What Archie Brooks, Ramona Cunningham, and it looks like Jane Barto did is payola, plain and simple.

What Gov. Vilsack did was create a program designed to retain and create may not think it was the best approach, just as you may think simply proposing the concept of universal healthcare without any follow up or payment plan is responsible campaigning but don't cast aspersions about corruption where there is no evidence of it.

KL Snow said...

I agree with your differences but think you missed my similarity:

IDED and CIETC are both largely funded state-run programs which lack oversight.

And I'd like to believe there are clawback provisions for IDED money, but I've seen absolutely zero proof of it working in reality.

Anonymous said...

They lack oversight and lack results. No state agency has had much in the way of oversight, given that our governor has been out of state so frequently.

Drew Miller said...

On Monday Blouin said that the clawback mechanisms are written into the contracts. Have you looked at any of those?

KL Snow said...

"On Monday Blouin said that the clawback mechanisms are written into the contracts."

And on the front of his website, he also says he's created 25,000 jobs. Sadly, neither of those statements are proven.

When we submitted our open records request to IDED, we asked for data on any companies that had returned their funds. We received none.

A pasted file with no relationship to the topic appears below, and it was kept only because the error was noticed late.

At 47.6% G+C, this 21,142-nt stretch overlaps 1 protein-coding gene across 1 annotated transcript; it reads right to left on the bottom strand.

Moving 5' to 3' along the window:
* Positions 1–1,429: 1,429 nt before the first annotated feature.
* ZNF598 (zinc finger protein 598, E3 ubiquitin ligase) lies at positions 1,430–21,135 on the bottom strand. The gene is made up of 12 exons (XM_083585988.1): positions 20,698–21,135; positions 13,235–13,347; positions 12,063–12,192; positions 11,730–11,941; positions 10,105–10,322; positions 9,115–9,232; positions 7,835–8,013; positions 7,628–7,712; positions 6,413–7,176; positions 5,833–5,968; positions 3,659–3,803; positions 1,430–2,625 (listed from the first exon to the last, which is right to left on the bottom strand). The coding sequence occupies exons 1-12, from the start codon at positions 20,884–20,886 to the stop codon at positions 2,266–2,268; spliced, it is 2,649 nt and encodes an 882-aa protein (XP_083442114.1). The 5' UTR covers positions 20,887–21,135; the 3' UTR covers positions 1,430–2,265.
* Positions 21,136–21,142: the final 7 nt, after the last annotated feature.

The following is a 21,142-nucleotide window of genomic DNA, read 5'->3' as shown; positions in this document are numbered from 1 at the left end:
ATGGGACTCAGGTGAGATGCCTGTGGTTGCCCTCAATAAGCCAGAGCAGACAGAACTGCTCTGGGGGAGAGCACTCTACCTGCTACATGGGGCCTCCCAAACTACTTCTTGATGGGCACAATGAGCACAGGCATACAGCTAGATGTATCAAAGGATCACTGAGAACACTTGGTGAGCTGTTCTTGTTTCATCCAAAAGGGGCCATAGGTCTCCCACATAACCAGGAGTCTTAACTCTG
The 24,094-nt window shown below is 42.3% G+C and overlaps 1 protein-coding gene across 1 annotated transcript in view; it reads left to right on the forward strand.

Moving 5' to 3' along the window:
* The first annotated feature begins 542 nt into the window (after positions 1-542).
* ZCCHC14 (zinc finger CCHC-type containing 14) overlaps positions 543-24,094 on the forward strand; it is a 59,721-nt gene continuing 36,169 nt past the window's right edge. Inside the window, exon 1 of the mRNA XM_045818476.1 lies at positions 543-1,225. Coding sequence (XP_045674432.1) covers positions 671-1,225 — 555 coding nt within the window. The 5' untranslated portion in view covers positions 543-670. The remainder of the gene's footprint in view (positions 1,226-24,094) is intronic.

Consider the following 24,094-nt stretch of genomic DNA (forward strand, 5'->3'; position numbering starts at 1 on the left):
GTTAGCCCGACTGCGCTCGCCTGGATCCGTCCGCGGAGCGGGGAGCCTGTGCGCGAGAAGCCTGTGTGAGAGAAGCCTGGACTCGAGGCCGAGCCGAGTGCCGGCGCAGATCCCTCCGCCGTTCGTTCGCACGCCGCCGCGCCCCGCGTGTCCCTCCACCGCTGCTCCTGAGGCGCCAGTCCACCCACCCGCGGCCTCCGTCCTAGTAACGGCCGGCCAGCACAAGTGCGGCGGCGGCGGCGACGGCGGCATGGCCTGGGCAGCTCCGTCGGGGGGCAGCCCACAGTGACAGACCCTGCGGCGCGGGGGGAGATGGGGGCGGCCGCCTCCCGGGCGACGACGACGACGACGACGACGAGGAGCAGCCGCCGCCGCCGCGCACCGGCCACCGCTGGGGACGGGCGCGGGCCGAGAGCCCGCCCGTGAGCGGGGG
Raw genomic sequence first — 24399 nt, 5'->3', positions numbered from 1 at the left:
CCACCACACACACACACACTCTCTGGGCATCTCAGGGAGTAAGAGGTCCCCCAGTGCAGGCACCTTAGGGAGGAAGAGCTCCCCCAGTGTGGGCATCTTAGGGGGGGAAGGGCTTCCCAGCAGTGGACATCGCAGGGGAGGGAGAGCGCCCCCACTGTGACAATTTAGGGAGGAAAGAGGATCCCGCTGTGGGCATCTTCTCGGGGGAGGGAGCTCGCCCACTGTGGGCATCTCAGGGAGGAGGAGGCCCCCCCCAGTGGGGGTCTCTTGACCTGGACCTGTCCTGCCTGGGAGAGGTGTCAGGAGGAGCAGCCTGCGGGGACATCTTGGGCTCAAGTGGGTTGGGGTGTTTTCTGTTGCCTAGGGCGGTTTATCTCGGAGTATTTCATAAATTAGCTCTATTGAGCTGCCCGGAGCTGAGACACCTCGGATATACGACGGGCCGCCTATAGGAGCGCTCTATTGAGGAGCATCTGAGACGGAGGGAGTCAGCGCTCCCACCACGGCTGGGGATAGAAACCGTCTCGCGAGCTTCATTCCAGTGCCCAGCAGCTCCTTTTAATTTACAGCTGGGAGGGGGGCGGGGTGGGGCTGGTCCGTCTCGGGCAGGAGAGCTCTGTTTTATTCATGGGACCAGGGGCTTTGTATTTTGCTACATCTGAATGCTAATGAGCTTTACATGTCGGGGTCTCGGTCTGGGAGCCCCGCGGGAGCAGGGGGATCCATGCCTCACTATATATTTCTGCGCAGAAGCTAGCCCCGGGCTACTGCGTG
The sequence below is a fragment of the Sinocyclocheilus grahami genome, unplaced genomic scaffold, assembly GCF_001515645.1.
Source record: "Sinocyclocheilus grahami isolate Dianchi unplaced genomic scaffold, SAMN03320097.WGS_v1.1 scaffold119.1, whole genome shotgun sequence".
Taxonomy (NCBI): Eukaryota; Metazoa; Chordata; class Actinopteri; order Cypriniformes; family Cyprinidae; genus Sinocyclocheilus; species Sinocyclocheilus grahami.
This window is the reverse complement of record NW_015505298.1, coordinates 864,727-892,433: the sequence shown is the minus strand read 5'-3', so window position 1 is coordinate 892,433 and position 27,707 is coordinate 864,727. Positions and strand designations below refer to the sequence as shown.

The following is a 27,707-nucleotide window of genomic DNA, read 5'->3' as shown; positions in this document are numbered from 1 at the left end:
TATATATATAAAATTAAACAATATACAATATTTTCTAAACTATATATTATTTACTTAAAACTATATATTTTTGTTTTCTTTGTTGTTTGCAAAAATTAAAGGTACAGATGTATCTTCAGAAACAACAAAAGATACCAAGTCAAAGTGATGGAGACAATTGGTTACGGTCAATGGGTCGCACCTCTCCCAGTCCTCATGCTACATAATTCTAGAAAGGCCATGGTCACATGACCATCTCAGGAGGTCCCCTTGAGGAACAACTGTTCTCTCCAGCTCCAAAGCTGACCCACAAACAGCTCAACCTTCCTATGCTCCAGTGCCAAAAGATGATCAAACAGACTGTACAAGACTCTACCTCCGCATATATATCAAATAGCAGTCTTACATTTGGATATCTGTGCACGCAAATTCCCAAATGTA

captain obvious said...

Kyle's too busy popping balloons to read the law Drew. If he did he'd have to think of a new stunt.

I kid. Kind of.

Clawback mechanisms are written into the law. Go read it. And the reason Kyle's seen no evidence of them is because there's been no need yet (and,presumably, he won't read the law.) The Iowa Values fund was never supposed to work over night.

I guess we just disagree: CIETC had far, far less oversight than the Iowa Values Fund ever did/will. For one thing, CIETC is not technically a state agency, but an autonomous, publicly funded not-for-profit.

Anonymous said...

Thank God, even some good ole fashioned Democrat regular folks knew that it was important to have a CPA in this position and did not elect the only Non-CPA in the race. Republican, Dave Vaudt, who is a CPA, has been doing a remarkable job of protecting the citizens of Iowa from Democrat abuses of our taxpayor dollars. (Read his reports on the Dept of Education).

The entire oversite board of CIETC needs to go. They failed egregiously in their public duty. They should all resign from their elected posts too. This corruption, along with the appearance of corruption over the circumstances surrounding the building of our drivers license station and adding to that, the corruption in Dallas county should wake up voters to which party really has the public's interest at heart.

Now, we have another Mauro wanting to have control of our elections as he runs for Sec of State. Check out the history there too of election irregularities while Democrats have been in charge of our elections. It's time to change control away from the "culture of corruption" our Polk County Democrats have demonstrated over the years and bring in some fresh folks. How about some non-professional politicians for a nice breath of fresh air?

Iowa Ennui said...

Kyle, great post and it's linked.

We want implementation that works. And yet, we somehow manage to get a few too many people floating around in the bureaucracy that have a keen interest in the goods combined with little or no interest in the public good.